Ma has the same, rare blood type of his hometown tycoon landlord, and he is forced to give him blood when he needs it. The film remains apolitical in tone, but through this detail it manages to be a critique of corruption and an expose of the brutality to which peasants are subject. “Return to dust” is a reference to the fact that the rubble of a house costs more than a standing house as well as to Cao’s death near the end. In the last scenes Ma is seen releasing his only remaining companion, the donkey, before asking himself the question, “Haven’t you had enough?”
Born in 1974, Kamla Abouzekri, the recipient of the Faten Hamama Award for Excellence, is the daughter of the novelist Wagih Abouzekri. Her passion for cinema manifested in childhood, long before she studied cinema.
Abouzekri has been a CIFF jury member and had her film Youm Lel Setat (A Day for Women) opened the 2016 CIFF. Starring Elham Shahine, Hala Sedki, Farouk Al-Fishawi and Nelly Karim, it tells the story of the launch of a public swimming pool for women located in an underprivileged neighbourhood in Cairo. Though women have been a major focus of her work, Abouzekri says she doesn’t want to restrict herself to women. She has created controversial characters and broken stereotypes.
She started her career assisting acclaimed filmmakers like Radwan Al-Kashef in his film Al-Saher (The Magician, 2001), Nader Galal in his film 131 Ashghal (131 Hard Labor, 1993), and Mohamed Kamel Al-Qaliouby in his film Al-Bahr Bidhak Leih (Why is the Sea Laughing, 1995). She made two short films, Nazra lel Samaa (A Look to the Sky) and Qetar Al-Saa Al-Sadesa (The Six O’clock Train, 1999) before her debut Sana Oula Nasb (First Year Con, 2004), collaborating with screenwriter Samira Mohsen, and featuring Ahmed Ezz, Nour, Khaled Selim and Dalia Al-Beheiry.
Such commercial success did not prevent her from pursuing a more art house approach in films like Malek wi Ketaba (Heads and Tails, 2006), co-written by Ahmed Al-Nasser and Sami Hossam, which tells the story of acting tutor Mahmoud (Mahmoud Hemeida) at the Higher Institute of Theatrical Arts who is facing a life crisis after finding out about his wife’s infidelity. Starring alongside Hemeida were Hind Sabry, Aida Riyad and Khaled Abul-Naga.
In 2006 she collaborated with screenwriter Tamer Habib on Aan Al-Ishq wal Hawa (Of Love and Passion), starring Ahmed Al-Saqqa, Mona Zaki, Menna Shalabi, Tarek Lotfi, Ghada Abdel-Razek and Khaled Saleh. But 2009 was the more significant year for Abouzekri as she collaborated with screenwriter Mariam Naoum on Wahed Sefr (One-Zero), starring Elham Shahine, Nelly Karim, Khaled Abul-Naga and Ahmed Al-Fishawi, which tells the story of eight characters over the course one day when a very important football match takes place in Egypt and the Egypt team wins One-Zero. The film participated in Venice Horizons Award section at the Venice Film Festival in 2009 and won the Horus Award for Best Director and a Special Award at the Cairo International Film Festival in 2010.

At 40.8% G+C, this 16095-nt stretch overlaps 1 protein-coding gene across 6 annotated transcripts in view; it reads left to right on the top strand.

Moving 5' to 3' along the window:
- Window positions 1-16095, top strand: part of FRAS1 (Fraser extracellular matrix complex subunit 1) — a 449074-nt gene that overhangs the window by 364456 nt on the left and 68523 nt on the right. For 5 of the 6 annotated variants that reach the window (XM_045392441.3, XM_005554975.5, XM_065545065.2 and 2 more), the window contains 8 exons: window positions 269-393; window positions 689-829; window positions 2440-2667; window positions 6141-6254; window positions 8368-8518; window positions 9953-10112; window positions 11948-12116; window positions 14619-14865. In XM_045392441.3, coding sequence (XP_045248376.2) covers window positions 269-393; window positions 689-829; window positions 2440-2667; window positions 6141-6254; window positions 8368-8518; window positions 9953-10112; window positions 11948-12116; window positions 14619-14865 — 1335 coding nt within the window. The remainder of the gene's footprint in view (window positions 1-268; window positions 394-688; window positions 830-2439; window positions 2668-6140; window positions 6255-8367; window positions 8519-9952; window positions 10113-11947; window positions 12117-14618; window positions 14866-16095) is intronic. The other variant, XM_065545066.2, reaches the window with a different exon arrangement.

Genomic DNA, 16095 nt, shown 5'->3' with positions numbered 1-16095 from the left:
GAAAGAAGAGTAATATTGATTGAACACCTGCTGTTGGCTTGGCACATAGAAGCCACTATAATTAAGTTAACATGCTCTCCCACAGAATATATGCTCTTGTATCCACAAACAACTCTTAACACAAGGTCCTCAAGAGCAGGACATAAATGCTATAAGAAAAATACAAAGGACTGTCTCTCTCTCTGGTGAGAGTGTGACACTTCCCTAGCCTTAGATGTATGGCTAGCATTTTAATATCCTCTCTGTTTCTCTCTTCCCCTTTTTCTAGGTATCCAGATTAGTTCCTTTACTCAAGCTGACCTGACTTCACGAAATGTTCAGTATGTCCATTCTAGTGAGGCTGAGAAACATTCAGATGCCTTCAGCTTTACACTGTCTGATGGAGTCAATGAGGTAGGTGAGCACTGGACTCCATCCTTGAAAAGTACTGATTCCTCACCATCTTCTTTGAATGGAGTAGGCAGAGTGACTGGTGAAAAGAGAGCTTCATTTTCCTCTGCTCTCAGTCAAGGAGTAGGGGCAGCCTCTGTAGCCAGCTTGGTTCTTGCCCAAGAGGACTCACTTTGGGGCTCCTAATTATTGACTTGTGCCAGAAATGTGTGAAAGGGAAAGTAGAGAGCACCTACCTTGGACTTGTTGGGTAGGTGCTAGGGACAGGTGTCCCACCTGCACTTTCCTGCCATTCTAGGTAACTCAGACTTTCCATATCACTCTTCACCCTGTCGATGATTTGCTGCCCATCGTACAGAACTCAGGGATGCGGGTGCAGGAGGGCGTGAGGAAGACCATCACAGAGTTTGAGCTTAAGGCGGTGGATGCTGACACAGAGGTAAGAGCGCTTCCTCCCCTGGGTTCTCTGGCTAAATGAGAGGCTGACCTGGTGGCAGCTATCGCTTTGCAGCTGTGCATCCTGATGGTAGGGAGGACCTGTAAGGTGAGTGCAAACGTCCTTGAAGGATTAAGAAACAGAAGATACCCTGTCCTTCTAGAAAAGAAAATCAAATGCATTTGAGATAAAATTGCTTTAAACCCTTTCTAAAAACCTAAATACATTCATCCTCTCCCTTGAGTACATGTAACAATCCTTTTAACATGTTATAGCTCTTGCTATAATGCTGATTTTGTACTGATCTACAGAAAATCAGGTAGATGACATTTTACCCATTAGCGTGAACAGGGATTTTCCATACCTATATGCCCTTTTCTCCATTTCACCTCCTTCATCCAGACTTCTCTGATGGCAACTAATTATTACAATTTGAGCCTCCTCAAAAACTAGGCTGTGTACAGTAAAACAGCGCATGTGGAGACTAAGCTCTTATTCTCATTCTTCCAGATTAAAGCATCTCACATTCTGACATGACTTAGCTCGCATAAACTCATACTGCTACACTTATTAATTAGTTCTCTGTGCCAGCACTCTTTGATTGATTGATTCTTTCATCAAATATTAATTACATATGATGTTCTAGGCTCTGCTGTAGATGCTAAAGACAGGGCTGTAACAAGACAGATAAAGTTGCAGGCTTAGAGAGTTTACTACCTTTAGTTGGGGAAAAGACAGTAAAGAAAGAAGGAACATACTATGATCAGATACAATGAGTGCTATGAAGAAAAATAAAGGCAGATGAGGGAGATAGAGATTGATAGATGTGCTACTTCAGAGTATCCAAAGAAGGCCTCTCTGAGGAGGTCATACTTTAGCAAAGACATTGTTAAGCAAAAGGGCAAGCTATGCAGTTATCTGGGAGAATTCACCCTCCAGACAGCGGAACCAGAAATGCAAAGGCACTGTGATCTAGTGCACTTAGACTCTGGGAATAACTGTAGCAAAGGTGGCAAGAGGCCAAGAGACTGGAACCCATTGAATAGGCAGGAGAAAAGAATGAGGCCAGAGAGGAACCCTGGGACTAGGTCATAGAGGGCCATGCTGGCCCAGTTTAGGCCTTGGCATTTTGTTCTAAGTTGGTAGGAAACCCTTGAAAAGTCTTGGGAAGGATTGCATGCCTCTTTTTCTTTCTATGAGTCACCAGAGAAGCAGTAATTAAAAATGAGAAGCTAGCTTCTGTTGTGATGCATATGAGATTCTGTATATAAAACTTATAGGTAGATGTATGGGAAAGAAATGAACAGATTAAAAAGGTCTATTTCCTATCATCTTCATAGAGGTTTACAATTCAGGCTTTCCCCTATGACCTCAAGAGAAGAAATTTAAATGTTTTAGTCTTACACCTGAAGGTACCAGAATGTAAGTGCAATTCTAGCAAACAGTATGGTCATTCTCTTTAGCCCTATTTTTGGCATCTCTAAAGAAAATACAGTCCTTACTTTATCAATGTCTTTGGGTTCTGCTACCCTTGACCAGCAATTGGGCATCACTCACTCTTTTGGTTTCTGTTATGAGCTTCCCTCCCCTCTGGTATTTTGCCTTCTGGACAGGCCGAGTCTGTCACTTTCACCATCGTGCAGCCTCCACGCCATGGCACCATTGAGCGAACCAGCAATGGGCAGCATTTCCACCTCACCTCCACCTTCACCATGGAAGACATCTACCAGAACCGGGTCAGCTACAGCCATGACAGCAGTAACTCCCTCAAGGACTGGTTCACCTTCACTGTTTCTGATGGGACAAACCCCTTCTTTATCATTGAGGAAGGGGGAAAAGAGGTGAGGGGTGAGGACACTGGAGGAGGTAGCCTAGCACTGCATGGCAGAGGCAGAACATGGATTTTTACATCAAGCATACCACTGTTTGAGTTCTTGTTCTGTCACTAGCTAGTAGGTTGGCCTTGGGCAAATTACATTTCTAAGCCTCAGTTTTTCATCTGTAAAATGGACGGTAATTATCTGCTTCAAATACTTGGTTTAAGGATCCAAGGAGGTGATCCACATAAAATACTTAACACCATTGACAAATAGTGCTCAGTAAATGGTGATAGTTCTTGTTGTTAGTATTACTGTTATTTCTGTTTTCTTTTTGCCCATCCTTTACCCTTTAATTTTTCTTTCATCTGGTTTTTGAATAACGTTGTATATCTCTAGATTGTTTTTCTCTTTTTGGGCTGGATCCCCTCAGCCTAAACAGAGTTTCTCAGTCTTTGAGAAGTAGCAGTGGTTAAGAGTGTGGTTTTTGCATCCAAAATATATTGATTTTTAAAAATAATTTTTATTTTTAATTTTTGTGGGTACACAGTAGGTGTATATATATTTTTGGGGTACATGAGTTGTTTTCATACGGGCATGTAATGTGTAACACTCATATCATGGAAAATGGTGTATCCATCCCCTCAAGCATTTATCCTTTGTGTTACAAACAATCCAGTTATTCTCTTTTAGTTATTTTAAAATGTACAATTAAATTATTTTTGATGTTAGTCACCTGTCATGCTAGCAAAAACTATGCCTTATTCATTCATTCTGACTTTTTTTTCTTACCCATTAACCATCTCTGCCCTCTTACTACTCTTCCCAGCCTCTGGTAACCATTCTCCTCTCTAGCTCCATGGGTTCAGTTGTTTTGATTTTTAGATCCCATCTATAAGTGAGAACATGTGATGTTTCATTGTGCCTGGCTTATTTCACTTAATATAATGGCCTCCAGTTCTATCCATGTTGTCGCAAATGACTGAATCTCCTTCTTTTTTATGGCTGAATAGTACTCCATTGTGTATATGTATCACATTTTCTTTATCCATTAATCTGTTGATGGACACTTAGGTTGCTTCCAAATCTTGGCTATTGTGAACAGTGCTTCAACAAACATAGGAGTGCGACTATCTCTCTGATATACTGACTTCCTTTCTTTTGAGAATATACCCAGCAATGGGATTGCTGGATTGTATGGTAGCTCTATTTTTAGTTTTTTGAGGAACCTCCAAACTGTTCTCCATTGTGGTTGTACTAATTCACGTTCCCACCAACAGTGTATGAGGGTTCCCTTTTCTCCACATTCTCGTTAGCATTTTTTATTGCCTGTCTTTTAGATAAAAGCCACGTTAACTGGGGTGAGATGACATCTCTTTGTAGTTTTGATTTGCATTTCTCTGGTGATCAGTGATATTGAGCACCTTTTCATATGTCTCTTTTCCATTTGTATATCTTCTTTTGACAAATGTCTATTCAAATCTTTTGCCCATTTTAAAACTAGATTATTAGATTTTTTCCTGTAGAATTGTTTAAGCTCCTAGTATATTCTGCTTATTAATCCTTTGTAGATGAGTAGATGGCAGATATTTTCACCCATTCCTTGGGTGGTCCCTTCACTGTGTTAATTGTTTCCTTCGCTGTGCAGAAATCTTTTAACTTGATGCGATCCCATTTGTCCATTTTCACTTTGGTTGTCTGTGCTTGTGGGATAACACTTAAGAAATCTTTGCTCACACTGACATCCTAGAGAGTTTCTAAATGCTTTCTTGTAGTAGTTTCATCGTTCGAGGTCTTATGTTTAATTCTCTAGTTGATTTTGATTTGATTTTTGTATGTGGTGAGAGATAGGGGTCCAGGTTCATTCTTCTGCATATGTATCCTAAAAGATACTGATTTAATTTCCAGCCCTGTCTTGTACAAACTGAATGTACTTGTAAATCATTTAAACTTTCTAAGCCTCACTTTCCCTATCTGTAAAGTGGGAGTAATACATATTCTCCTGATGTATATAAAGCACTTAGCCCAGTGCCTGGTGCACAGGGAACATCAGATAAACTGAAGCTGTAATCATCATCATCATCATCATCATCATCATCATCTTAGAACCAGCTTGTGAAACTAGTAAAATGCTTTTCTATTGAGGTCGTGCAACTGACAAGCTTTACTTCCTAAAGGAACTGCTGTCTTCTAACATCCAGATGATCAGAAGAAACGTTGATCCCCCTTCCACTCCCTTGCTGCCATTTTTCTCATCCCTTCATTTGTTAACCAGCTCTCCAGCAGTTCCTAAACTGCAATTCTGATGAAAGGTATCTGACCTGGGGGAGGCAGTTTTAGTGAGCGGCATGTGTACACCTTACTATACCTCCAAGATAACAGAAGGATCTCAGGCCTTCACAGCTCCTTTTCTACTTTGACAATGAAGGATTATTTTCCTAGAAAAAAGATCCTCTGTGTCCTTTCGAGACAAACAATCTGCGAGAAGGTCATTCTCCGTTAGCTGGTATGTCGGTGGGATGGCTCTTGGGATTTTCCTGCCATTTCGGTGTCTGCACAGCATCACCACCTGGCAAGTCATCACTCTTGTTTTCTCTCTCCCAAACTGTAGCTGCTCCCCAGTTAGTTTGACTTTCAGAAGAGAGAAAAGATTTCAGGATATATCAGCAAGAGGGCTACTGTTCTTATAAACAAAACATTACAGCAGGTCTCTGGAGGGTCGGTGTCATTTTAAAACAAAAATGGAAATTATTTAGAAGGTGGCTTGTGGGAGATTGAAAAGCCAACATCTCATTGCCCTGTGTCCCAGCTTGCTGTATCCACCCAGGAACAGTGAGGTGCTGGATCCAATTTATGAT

Her television debut was the sitcom 6 Midan Al-Tahrir (6 Tahrir Square, 2009), starring Karoline Khalil, Hussein Al-Imam, Sayed Ragab and Sayed Al-Roumi. She has since proved equally if not more popular due to her participation in nearly every Ramadan season, and her collaboration with screenwriter Mariam Naoum on Bint Esmaha Zat (A Girl Named Zat, 2013), Segn Al-Nesa (Women’s Prison, 2014), both tackling some significant issues related to women’s rights, was epic. Her “success partners’”as she calls them include the talented cinematographer Nancy Abdel-Fattah and the music composer Tamer Karawan.
In 2017, Abouzekri joined the Ramadan race again after years of absence with Wahet Al-Ghoroub (Sunset Oasis, 2017), based on Bahaa Taher’s award winning novel, starring Menna Shalabi and Khaled Al-Nabawi. Her light comedy Bi 100 Wesh (Many Faced, 2020), starring Asser Yassin and Nelly Karim, was a huge success across a very diverse audience. Her latest was Betlou Al-Rouh (Backbreaking, 2022), a drama from within the Islamic State (IS) set in Al-Raqqa, starring Menna Shalabi, Ahmed Al-Saadani and Mohamed Hatem, in which Abouzekri brilliantly demonstrates the horrors of IS in rich detail within the span of 15 episodes
*A version of this article appears in print in the 24 November, 2022 edition of Al-Ahram Weekly.